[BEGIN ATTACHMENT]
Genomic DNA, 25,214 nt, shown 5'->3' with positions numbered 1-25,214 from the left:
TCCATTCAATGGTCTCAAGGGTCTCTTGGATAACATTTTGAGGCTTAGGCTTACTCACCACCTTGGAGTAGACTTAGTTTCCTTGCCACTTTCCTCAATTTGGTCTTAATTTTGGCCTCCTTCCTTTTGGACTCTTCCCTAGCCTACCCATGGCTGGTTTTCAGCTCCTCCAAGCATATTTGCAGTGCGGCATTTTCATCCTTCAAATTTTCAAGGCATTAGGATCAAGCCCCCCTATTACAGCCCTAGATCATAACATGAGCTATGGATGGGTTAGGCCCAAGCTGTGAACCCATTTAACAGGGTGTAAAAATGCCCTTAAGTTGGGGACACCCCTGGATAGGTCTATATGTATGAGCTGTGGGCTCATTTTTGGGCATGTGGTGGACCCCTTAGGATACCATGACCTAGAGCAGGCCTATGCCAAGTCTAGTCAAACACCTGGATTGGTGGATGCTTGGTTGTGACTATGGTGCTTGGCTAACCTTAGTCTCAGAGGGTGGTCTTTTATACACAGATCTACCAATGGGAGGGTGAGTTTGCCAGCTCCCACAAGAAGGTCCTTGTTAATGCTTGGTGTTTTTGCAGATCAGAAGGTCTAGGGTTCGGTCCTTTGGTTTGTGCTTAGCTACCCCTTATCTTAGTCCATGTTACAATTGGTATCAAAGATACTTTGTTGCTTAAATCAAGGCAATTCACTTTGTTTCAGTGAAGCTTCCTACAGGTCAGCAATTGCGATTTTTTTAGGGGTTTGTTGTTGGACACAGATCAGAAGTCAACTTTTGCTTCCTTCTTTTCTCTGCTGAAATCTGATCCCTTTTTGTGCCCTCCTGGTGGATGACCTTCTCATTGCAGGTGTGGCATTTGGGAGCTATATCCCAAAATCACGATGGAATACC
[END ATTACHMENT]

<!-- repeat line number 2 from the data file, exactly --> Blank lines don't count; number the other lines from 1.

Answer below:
TCCATTCAATGGTCTCAAGGGTCTCTTGGATAACATTTTGAGGCTTAGGCTTACTCACCACCTTGGAGTAGACTTAGTTTCCTTGCCACTTTCCTCAATTTGGTCTTAATTTTGGCCTCCTTCCTTTTGGACTCTTCCCTAGCCTACCCATGGCTGGTTTTCAGCTCCTCCAAGCATATTTGCAGTGCGGCATTTTCATCCTTCAAATTTTCAAGGCATTAGGATCAAGCCCCCCTATTACAGCCCTAGATCATAACATGAGCTATGGATGGGTTAGGCCCAAGCTGTGAACCCATTTAACAGGGTGTAAAAATGCCCTTAAGTTGGGGACACCCCTGGATAGGTCTATATGTATGAGCTGTGGGCTCATTTTTGGGCATGTGGTGGACCCCTTAGGATACCATGACCTAGAGCAGGCCTATGCCAAGTCTAGTCAAACACCTGGATTGGTGGATGCTTGGTTGTGACTATGGTGCTTGGCTAACCTTAGTCTCAGAGGGTGGTCTTTTATACACAGATCTACCAATGGGAGGGTGAGTTTGCCAGCTCCCACAAGAAGGTCCTTGTTAATGCTTGGTGTTTTTGCAGATCAGAAGGTCTAGGGTTCGGTCCTTTGGTTTGTGCTTAGCTACCCCTTATCTTAGTCCATGTTACAATTGGTATCAAAGATACTTTGTTGCTTAAATCAAGGCAATTCACTTTGTTTCAGTGAAGCTTCCTACAGGTCAGCAATTGCGATTTTTTTAGGGGTTTGTTGTTGGACACAGATCAGAAGTCAACTTTTGCTTCCTTCTTTTCTCTGCTGAAATCTGATCCCTTTTTGTGCCCTCCTGGTGGATGACCTTCTCATTGCAGGTGTGGCATTTGGGAGCTATATCCCAAAATCACGATGGAATACC